Increases in serum cholesterol; inconsistent changes in serum proteins; and increases in urinary volume and pH and decreases in specific gravity were observed in both 300 and 900 mg/kg/day groups.
Daily intravenous doses of ceftazidime of 250, 500, or 1000 mg/kg were administered to dogs (2/sex/group) for one month. All dogs survived the study and all treated dogs vomited, salivated and had soft and/or mucoid stools. No effects were observed on body weight, clinical chemistry, urinalysis, bone marrow differential counts, or organ weights. A few large platelets and moderate decreases in numbers of platelets in the high dose dogs and mild injection site reactions were the only treatment-related effects. Accumulation of the antibiotic was not observed.
Daily subcutaneous doses of 60, 250, or 1000 mg/kg were administered to rats (15/sex/group) for six months. There were no deaths or toxicologically significant changes in food consumption, clinical chemistry, or urinalysis values. Treatment-related effects occurred primarily at the high dose and included depressed weight gain, decreased erythrocyte parameters with compensatory increases in reticulocyte counts and systemic hematopoiesis, increased activated partial thromboplastin time, increased organ weights, cecomegaly, injection site irritation, hemosiderin deposition in renal tubules, renal tubular vacuolar degeneration and the presence of phagocytized amorphous material in renal cortical tubular cytoplasm and in Kupffer cells of the liver.
Ceftazidime was administered to dogs (4/sex/group) in daily intravenous doses of 0, 125, 250, or 500 mg/kg for six months. All dogs survived the treatment. No vomiting occurred at any doses, and abnormal stools were seen in the middle and high dose groups. Increases in liver weights and pigmentation of renal cortical tubular ephithelium were seen in the middle and high dose groups. In a second six month study in dogs using intravenous doses up to 850 mg/kg/day, adverse effects of treatment included principally discomfort during injection, salivation and vomiting. Laboratory abnormalities in the mid and high dose groups consisted of decreases in serum gamma-globulin and SGPT, and increases in cholesterol, albumin, and total protein. Post-mortem examinations revealed hepatomegaly, injection phlebitis, proteinaceous droplets in proximal convoluted tubular cells, and infiltration of the prostate.
Ceftazidime was evaluated in a battery of in vitro and in vivo tests including Ames test, a modified fluctuation test, a yeast conversion test, DNA repair in rat hepatocytes and mouse micronucleus test. No mutagenic effects were observed.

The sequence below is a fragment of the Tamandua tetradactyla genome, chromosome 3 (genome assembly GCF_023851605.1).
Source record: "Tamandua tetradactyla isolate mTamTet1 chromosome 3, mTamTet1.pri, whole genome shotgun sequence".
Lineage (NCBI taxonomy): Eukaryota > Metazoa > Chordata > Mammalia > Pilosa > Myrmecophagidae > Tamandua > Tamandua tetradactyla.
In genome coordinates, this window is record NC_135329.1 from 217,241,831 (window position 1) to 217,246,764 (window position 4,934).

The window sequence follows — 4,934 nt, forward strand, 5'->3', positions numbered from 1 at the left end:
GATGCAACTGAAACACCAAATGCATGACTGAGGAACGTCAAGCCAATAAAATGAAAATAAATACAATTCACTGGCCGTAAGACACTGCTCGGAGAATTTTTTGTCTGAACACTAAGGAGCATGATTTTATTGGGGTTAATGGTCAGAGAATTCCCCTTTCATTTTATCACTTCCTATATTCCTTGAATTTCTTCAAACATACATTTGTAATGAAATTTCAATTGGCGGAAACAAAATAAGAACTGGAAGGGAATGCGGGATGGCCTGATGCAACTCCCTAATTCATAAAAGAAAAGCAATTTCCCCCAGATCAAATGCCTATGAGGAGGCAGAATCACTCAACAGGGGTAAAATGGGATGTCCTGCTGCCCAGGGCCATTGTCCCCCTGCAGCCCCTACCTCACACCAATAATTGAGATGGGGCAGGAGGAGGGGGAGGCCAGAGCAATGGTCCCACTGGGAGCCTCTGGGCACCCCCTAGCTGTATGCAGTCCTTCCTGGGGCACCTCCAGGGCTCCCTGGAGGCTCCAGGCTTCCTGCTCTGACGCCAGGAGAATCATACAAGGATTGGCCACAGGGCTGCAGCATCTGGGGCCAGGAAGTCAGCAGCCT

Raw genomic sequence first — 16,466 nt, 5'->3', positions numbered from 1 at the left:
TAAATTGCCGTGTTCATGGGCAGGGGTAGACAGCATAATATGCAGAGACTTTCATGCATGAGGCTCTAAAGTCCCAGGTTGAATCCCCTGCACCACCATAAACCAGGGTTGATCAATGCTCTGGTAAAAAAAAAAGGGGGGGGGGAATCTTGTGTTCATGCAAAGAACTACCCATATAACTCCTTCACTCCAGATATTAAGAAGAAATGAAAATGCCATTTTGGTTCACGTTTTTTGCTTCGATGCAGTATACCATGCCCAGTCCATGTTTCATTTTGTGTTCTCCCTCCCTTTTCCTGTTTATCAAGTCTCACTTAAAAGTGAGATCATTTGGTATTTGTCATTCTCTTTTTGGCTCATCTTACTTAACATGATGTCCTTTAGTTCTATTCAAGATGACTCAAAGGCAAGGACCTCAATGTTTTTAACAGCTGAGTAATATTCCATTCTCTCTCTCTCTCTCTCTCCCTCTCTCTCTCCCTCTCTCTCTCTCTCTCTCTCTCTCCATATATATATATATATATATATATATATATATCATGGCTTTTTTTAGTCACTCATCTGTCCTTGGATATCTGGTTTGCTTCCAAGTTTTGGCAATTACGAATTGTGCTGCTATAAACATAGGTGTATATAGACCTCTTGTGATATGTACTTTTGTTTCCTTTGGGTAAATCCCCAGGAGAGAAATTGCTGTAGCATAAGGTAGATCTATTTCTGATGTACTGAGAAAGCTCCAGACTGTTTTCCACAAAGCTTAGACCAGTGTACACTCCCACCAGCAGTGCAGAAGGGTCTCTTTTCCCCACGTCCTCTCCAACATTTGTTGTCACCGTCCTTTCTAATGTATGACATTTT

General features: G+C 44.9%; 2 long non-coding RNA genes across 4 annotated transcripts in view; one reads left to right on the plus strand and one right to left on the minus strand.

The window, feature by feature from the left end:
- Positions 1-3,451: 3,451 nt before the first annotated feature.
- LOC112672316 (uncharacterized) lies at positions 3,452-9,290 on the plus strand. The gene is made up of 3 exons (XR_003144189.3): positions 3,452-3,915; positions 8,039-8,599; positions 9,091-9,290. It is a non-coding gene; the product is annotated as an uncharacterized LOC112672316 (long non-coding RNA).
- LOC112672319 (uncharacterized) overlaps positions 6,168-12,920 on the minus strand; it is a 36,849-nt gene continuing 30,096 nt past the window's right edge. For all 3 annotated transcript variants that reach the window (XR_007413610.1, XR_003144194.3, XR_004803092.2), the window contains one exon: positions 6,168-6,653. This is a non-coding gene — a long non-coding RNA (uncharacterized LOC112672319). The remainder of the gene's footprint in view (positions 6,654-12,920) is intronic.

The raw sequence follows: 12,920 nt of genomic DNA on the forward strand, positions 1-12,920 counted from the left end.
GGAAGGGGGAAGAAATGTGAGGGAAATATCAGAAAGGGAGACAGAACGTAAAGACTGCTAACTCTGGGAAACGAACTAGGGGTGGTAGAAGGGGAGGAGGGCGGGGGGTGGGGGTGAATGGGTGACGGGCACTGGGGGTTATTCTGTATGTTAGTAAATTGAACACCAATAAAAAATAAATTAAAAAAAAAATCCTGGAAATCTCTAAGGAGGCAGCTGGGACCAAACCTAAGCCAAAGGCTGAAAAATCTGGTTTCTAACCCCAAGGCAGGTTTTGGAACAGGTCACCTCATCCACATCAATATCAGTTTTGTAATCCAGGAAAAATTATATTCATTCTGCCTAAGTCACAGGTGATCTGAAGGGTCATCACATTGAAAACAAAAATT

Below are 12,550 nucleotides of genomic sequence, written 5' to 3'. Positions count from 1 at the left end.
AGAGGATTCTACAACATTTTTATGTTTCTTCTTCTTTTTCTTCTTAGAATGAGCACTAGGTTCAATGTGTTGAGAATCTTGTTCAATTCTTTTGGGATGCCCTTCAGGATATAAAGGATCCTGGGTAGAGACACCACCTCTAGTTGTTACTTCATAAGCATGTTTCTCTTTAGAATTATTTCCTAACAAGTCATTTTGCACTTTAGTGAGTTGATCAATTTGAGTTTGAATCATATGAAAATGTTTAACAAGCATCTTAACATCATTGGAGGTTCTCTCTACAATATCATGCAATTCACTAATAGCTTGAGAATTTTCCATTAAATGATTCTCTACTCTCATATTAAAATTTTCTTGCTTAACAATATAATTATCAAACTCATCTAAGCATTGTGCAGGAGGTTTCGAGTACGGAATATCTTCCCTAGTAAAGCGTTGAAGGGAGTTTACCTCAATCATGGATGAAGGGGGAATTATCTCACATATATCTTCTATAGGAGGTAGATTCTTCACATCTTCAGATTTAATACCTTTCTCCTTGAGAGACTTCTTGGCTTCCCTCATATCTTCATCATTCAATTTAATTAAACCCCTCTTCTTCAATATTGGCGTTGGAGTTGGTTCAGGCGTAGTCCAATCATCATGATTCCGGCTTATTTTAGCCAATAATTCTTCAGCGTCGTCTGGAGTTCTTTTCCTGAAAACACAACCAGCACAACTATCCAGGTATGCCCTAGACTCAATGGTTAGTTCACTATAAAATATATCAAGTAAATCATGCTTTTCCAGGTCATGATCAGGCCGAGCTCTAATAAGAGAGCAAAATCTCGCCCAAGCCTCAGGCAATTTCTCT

Reproduction and Teratology Studies Teratology
Pregnant mice were given subcutaneous injections of ceftazidime at 1500, 3250 or
6500 mg/kg/day during the period of organogenisis (gestation days 6 - 15). Eight mice from the control group and eight from the 6500 mg/kg/day group were allowed to give birth and raise their young to weaning. The other mice were sacrificed on day 18 of pregnancy and examined.
The overall incidence of skeletal abnormalities was 15% (controls), 20% (3250 mg/Kg ceftazidime) and 24% (6500 mg/kg ceftazidime). These consisted mainly of obliquely fused sternebrae. The incidence of rib variance was significantly higher in the high dose group than in the control group. In the group treated with the high dose (6500 mg/kg), one fetus had extra ribs on cervical vertebrae 6 and 7 and one fetus had a bifid hyoid bone.
The number of live pups/litter and the weights of litters born to mice treated with the high-dose (6500 mg/kg) was significantly lower when compared to controls.
Female Dutch rabbits were given intramuscular injections of 0, 25 mg/kg, 50 mg/kg, 100 mg/kg or 200 mg/kg ceftazidime daily from day 6 to day 18 of pregnancy. On day 29, the rabbits were sacrificed and the uterine contents examined.
Twenty- nine rabbits dosed with ceftazidime were either found dead (18) or had to be destroyed (11) due to ill-health (diarrhea and emaciation) or because they had aborted their fetuses. One rabbit in the control group was found dead on day 10 of pregnancy. The incidence of death was not dose-related (highest incidence occurred in the group given 25 mg/kg/day).
A decrease in body weight was noted during the first week of dosing and continued for the duration of the study in those rabbits receiving doses greater than 25 mg/kg of ceftazidime per day.
Results of the examination of the uterine contents are presented in Table 14 (see below).
|Observation||Control||25 mg/kg |
|50 mg/kg |
|100 mg/kg |
|200 mg/kg |
|Live Litter Weight (g)||191||153||136||141||138|
|Within Litter MeanLive Fetuses Weight (g)||31.4||30.2||28.6||26.9||24.5|
|Within LitterMean Practical Weight(g)||3.93||4.56||3.56||3.87||2.91|
Two dead fetuses were reported - one in the control group (flexed forepaws) and one in 25 mg/kg/day group. Three fetuses (25 mg/kg group) from a litter of 5 had one or more of the following gross external abnormalities: anencephaly, gastroschisis, 1st and 3rd toes absent from both forepaws, 4th toe on right hind paw absent, tail twisted, craniorachischisis, lower jaw absent, eyes open, fore and hind limb buds present, tail and anogenital papilla present, thoracic and abdominal organs exposed.
Peri- and Postnatal Study